“Carry out a random act of kindness, with no expectation of reward. Safe in the knowledge that one day someone might do the same for you”
Giving is always perceived as a trait that only a few categories of people or certain teams can possess; either the privileged or the socially caring ones that take it on them as a responsibility. When in reality giving is a trait that we all possess and mostly act on too without realising that we do it, because of something called “expected giving” which we will explore more in this series of blogs I present.
When I talk to people about giving they assume I am generally speaking about monetary giving which incorporate several things like charity; but in reality what I am talking about is making a difference on something big or small frequently. For me “giving” is contribution I make for the benefit of someone each and every day. It could be different individuals daily or it could be someone over a period of time which I class as mentoring, again a concept we will explore more later in the series.
In fact, there is a lot of research that supports the belief that the best form of giving is often monetary but most importantly social which includes time and advise in most instances. Whether it is helping someone through a bad break up, or a near one’s death, or an exam – all instances personal. OR for professional interventions such as promotions, interviews, reviews or even redundancies and bad news; it is usually this form of giving that is most well received and respected.
I want to focus this series of blogs on how we grow by giving as individuals and organisations. There are again various perceptions that psychologically drive these sorts of decisions. In fact, Harvard School’s PhD students in the field of human psychology Lalin Anik, Lara B. Aknin, Michael I. Norton and Elizabeth W. Dunn have also written about it in their paper called “Feeling good about giving” published in 2009.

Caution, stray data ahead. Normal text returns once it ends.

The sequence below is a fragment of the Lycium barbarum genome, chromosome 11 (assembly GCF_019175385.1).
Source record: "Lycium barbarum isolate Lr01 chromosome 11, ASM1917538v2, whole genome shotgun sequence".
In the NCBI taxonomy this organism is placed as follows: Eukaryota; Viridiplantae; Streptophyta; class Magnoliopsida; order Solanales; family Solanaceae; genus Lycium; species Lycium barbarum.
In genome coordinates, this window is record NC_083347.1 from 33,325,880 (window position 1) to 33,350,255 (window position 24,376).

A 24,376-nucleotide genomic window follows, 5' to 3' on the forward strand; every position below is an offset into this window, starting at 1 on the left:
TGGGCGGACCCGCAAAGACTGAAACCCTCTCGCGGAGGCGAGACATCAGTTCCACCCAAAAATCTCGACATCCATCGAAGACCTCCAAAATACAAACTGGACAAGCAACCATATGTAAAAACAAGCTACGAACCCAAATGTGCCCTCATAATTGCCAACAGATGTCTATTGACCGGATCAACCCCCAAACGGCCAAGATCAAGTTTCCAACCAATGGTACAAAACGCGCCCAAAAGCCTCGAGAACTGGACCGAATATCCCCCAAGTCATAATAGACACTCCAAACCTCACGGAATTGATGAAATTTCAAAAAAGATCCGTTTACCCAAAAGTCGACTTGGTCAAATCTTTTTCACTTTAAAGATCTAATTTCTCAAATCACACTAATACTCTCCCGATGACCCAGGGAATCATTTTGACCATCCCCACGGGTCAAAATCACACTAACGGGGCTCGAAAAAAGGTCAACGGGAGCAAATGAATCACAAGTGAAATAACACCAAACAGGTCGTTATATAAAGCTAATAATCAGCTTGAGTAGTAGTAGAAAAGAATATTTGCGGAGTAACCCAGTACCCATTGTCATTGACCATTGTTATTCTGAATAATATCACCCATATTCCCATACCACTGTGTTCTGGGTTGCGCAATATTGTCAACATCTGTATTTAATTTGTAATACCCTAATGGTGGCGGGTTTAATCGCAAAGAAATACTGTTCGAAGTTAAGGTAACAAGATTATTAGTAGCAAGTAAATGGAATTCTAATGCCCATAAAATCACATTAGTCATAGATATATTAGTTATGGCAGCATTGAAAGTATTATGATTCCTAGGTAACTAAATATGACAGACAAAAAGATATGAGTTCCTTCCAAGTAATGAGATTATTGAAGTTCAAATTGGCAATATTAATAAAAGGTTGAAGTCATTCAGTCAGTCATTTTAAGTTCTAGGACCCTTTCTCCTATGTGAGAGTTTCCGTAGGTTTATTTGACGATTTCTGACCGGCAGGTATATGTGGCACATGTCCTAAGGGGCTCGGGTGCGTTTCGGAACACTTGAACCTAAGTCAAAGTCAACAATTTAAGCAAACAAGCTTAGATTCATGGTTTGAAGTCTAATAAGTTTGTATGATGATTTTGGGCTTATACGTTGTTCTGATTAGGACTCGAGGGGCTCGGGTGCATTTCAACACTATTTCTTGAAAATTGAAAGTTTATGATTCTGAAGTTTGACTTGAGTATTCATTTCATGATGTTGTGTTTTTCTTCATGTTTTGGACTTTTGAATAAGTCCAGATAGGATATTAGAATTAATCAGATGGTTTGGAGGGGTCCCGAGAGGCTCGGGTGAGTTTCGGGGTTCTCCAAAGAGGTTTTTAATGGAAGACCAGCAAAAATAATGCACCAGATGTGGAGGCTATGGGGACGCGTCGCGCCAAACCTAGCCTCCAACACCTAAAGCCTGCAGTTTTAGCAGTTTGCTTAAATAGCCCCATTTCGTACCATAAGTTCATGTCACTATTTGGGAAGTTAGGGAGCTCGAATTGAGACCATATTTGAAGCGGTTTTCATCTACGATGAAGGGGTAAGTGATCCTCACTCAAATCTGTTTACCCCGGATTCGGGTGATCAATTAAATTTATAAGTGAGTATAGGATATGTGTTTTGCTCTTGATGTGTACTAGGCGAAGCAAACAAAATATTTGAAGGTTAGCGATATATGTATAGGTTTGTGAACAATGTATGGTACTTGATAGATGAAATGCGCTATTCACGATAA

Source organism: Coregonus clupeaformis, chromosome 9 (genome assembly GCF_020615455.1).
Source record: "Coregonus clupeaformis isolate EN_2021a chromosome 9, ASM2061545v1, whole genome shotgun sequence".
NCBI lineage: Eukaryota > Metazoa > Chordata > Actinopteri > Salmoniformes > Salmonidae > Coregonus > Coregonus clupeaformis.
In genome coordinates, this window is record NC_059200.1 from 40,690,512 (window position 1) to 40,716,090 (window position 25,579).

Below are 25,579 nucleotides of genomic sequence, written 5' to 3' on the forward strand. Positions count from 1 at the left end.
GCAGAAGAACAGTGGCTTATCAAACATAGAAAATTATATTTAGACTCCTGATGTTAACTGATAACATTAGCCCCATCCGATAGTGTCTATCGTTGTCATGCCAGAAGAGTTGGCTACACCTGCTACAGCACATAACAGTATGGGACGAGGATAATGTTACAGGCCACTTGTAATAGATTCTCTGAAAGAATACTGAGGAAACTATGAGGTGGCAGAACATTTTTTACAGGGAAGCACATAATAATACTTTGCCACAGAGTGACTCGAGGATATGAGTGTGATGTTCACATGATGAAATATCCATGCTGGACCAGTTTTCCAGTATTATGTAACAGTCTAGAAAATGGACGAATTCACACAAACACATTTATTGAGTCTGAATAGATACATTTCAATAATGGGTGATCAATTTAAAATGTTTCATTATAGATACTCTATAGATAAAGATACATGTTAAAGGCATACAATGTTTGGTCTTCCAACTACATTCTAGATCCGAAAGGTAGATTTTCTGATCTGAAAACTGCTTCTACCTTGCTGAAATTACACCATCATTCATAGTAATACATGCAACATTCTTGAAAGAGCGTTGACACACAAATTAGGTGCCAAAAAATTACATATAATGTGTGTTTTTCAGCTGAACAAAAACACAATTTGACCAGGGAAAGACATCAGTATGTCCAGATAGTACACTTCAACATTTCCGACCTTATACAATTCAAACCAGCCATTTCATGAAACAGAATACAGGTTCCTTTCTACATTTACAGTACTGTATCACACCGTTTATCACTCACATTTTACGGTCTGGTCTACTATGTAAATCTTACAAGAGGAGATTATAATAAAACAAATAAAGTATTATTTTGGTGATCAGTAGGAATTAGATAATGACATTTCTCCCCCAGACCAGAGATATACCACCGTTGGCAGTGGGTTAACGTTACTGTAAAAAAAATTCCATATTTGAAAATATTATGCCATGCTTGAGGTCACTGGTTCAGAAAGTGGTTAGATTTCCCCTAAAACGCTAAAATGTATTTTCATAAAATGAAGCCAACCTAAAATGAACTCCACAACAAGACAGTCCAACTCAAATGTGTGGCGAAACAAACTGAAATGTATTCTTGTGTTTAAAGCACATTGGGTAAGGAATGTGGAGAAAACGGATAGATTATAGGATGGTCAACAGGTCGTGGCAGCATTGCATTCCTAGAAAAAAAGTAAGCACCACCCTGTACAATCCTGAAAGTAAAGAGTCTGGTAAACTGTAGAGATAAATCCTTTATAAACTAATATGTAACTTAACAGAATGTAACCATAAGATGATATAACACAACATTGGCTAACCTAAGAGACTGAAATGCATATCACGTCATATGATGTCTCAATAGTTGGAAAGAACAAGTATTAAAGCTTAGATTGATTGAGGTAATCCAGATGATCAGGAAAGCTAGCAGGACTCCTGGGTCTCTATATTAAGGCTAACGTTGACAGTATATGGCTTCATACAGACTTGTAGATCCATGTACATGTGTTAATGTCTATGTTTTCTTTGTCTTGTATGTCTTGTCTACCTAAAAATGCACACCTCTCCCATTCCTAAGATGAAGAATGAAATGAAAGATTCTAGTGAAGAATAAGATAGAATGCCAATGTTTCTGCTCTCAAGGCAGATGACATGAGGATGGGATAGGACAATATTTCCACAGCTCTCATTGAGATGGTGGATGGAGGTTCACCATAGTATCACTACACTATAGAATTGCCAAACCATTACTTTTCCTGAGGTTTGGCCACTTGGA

This is the most fundamental reason if you think of Maslow’s hierarchy chart which is at the most basic level of human psychology it is somewhere on that pyramid and although it differs for different people; including changes its position based on individual and organisational circumstances it exists for real.
And so I want to explore this further in its simplest form and introduce something more altruistic about giving from my personal experience which is growth by giving, which I feel should be the most fundamental basics of giving or paying it forward. For example, whilst mentoring someone through a process issue I have uncovered a solution for a challenge of my own; another example is when helping someone at the cost of my time it actually did not make me happy, but made me appreciate the importance of time and streamline or lean in to ensure I effectively completed my tasks at hand and learnt to prioritise.
As Mother Teresa once said;
“It’s not about how much we give, but how much love we put into it”